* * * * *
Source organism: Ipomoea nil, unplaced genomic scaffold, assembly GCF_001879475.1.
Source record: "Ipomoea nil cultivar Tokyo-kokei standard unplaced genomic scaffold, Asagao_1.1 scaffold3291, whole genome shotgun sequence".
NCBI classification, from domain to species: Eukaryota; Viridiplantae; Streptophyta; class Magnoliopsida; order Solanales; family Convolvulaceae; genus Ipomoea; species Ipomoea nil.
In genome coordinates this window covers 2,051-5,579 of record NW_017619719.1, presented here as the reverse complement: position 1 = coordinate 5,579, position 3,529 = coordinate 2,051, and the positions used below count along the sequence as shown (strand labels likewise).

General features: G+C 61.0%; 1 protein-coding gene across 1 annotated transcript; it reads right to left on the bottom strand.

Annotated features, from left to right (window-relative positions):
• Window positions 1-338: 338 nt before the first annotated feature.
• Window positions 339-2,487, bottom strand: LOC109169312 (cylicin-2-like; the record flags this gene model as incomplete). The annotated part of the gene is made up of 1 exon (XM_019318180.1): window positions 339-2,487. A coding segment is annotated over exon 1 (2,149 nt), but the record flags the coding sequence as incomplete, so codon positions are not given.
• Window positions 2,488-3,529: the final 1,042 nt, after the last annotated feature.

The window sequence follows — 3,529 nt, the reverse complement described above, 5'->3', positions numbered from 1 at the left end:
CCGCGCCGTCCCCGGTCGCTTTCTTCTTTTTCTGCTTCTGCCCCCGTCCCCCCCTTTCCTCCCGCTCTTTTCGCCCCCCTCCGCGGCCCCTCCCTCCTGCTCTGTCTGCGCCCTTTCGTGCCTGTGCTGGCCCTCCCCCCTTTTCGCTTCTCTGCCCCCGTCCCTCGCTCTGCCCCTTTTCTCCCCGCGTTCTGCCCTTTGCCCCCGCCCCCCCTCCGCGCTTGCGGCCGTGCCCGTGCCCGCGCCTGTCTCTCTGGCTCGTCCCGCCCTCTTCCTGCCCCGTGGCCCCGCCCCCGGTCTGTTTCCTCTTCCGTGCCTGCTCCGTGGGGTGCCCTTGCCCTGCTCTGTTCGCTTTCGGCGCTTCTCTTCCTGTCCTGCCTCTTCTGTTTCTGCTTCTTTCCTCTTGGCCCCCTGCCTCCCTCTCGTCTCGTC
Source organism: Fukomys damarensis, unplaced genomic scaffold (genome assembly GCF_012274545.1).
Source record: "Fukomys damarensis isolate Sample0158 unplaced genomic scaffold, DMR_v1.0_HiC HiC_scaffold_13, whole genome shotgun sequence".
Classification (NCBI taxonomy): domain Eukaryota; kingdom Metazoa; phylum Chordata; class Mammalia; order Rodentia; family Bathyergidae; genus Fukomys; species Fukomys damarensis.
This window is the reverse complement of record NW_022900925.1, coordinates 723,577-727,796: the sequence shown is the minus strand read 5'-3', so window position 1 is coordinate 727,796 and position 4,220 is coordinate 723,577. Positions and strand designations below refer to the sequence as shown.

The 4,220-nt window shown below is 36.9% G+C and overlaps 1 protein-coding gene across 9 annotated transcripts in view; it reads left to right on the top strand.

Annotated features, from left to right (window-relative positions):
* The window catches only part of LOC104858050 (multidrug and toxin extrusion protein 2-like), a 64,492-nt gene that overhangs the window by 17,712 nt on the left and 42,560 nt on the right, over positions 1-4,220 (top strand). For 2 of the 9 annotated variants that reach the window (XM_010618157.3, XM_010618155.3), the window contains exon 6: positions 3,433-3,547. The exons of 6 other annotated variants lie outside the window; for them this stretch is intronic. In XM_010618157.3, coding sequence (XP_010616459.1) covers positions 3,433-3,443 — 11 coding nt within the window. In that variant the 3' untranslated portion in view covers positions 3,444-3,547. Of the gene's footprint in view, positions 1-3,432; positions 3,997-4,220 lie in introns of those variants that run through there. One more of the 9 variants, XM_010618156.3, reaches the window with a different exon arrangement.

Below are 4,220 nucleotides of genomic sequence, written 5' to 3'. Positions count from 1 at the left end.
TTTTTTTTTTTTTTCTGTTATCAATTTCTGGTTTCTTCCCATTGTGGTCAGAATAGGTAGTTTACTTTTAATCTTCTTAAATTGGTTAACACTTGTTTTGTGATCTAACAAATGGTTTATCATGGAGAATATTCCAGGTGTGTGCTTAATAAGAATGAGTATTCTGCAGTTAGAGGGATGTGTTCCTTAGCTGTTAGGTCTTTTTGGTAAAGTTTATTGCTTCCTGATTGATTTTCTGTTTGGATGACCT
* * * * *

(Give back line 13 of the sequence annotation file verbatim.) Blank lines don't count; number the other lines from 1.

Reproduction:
Source record: "Fukomys damarensis isolate Sample0158 unplaced genomic scaffold, DMR_v1.0_HiC HiC_scaffold_13, whole genome shotgun sequence".